Hi, I’m Jake and I’m a first year undergraduate at the University of Warwick studying Chemistry. As I only finished my A-levels last year, I still have expertise on the A-level syllabus and good exam technique. Due to my college being small, I was the only person in my chemistry class, and so, I have personal experience of one to one teaching and fully understand the benefits it brings.
What will a tutorial be like?
The sessions are directed by you. First, I would cover the theory that you find difficult, explaining it in a straightforward but memorable way. I also believe that getting involved and practicing is one of the best ways to learn. So, during the tutorial I will check that the concepts have been grasped, so you never feel like you don’t really understand. We will do this through past exam questions, quick quizzes and flashcards.
If there is nothing in particular that you would like to be covered, we can either go over past papers (I’m happy to mark them), going over exam technique or we can go over the syllabus or I can even help you with homework- it’s completely up to you.
What to do next?
Please drop me a mail with your exam board and any main topics that you would like to be covered and hopefully I’ll be able to help. I look forward to hearing from you soon.
|Chemistry||A Level||£20 /hr|
|Before 12pm||12pm - 5pm||After 5pm|
Please get in touch for more detailed availability
Fiona (Parent) June 8 2016
Harry (Student) October 19 2016
Fiona (Parent) June 14 2016
Fiona (Parent) June 1 2016
Firstly, we should define the first ionisation energy
The first Ionisation Energy is the energy required to remove one mole of electrons from one mole of gaseous atoms to form a mole of gaseous ions, each with an 1+ charge.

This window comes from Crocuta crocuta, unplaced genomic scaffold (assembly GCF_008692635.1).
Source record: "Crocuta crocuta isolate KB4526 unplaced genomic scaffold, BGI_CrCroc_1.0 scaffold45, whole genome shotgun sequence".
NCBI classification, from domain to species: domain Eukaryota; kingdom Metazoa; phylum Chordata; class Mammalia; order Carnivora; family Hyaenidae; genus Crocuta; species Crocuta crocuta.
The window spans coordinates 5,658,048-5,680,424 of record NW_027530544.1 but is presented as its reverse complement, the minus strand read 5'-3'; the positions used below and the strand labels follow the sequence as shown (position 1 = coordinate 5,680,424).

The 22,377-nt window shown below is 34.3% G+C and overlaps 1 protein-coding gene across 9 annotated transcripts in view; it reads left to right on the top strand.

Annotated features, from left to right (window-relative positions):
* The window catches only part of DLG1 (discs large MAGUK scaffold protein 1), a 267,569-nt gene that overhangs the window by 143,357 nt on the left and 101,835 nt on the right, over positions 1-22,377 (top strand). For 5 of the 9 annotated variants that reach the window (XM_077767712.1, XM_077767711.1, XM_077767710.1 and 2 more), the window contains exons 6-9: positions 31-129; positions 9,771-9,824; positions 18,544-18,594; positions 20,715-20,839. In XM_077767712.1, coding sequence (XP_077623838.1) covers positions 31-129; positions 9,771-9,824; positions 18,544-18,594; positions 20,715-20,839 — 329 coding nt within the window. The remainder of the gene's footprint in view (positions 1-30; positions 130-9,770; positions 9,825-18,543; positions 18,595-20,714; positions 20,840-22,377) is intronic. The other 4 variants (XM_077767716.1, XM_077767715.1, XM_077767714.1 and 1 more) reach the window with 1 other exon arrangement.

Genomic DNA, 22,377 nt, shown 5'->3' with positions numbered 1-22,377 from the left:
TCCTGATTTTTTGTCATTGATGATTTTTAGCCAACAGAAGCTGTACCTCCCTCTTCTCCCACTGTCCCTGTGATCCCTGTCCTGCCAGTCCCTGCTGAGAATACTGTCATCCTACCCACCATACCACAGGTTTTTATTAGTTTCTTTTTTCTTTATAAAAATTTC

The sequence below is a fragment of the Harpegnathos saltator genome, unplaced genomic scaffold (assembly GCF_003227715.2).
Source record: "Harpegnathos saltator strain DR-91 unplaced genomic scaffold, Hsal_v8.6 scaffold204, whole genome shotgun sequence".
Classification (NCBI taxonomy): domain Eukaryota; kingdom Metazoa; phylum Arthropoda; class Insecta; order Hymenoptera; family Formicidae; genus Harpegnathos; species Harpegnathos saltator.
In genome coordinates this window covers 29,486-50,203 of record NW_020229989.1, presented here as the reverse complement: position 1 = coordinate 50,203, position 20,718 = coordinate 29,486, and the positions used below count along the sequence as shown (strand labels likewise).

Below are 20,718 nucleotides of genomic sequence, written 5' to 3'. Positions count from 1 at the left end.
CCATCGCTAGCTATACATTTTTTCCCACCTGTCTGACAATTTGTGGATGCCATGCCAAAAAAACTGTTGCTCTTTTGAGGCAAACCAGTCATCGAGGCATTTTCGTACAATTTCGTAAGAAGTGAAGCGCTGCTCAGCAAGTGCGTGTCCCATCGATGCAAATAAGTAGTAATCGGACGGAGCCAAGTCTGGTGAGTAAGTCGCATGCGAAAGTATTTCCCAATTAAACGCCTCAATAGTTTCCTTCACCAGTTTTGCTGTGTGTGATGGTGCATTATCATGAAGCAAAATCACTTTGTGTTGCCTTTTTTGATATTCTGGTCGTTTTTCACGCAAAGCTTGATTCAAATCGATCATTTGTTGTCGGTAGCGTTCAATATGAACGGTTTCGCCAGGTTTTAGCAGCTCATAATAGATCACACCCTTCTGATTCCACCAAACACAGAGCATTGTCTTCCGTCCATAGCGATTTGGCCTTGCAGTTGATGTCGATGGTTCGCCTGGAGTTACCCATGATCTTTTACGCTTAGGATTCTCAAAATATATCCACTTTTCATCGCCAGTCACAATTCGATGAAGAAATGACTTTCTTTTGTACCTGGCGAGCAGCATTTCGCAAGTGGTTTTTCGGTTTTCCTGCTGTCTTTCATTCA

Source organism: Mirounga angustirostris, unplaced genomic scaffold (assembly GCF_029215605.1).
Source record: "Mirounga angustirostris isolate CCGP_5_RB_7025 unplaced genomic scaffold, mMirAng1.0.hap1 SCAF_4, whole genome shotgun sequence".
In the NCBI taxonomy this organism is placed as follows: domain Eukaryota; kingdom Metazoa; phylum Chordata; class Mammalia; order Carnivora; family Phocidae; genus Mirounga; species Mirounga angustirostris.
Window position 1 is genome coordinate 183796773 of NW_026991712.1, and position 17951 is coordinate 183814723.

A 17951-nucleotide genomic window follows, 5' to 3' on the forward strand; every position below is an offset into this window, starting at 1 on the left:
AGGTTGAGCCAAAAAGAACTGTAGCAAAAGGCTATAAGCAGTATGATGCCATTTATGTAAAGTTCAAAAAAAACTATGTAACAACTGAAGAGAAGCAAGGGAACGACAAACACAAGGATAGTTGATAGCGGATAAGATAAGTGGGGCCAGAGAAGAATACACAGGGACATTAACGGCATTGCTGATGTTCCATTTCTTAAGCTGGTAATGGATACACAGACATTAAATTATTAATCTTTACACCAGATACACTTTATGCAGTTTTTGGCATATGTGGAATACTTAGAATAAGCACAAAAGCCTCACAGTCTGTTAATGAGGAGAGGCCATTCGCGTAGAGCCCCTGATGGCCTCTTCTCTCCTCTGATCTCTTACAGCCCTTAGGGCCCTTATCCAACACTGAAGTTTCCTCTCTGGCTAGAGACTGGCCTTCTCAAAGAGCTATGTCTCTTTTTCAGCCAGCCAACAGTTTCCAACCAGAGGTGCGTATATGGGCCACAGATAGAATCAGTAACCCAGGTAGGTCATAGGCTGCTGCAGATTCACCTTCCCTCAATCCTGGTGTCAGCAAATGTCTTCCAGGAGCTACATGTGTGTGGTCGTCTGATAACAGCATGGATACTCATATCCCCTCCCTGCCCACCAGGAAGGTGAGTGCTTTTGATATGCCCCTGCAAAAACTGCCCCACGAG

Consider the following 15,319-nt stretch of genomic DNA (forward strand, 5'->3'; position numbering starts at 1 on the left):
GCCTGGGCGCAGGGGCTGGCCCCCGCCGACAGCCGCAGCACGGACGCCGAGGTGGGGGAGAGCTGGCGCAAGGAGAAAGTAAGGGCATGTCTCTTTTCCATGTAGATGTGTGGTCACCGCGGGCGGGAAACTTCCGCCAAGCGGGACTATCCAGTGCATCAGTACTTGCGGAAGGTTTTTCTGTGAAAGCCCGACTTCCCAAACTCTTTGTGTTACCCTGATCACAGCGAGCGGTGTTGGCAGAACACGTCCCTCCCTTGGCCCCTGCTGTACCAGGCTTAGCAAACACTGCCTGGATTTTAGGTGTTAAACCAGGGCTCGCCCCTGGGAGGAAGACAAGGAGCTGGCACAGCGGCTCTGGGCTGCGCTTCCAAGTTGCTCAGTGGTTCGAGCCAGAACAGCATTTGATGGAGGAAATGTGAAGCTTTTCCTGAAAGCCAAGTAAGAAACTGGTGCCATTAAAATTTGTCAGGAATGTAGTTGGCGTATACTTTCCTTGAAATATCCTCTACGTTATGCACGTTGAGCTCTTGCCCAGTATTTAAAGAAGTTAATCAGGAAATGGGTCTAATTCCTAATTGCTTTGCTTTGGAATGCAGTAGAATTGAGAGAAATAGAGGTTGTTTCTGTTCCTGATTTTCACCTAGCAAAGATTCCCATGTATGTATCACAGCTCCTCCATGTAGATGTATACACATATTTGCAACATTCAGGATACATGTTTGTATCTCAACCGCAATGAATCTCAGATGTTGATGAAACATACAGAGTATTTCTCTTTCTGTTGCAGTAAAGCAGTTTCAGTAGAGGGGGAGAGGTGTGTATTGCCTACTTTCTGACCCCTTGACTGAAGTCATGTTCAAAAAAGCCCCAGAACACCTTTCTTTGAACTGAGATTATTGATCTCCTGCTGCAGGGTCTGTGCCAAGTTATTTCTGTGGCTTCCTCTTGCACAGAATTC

The expected trend as we go across the period is that ionisation energy will increase as the nuclear charge increases and the number of shielding shells of electrons does not change. So the extra amount of protons means the nucleus holds the outer electrons more strongly so it requires more energy to remove an electron.
Aluminium has a lower ionisation energy than Magnesium. This is unexpected as Al has more protons. This can be explained by electron configurations.
Magnesium's electron config: 1s2 2s2 2p6 3s2
Aluminium's electron config: 1s2 2s2 2p6 3s2 3p1
Aluminium's outer electron is in a p orbital. This p sub-level is of higher energy than the s sub-level and so less energy is required to remove this electron.
Sulfur has a lower ionisation energy than phosphorous. This again is explained by their electron configurations
Phosphorous: 1s2 2s2 2p6 3s2 3p3
Sulphur: 1s2 2s2 2p6 3s2 3p4
A p sub-level has 3 sub-shells which can hold 2 electrons in each sub-shell. In phosphorous, the electrons are unpaired with one electron in each sub-shell with parallel spins. However, sulphur has 4 electrons so one of them must pair in a sub shell. As electrons are both negative particles, the paired electrons repel each other and so it is easier to remove the unpaired electron in phosphorous- so less energy is required.see more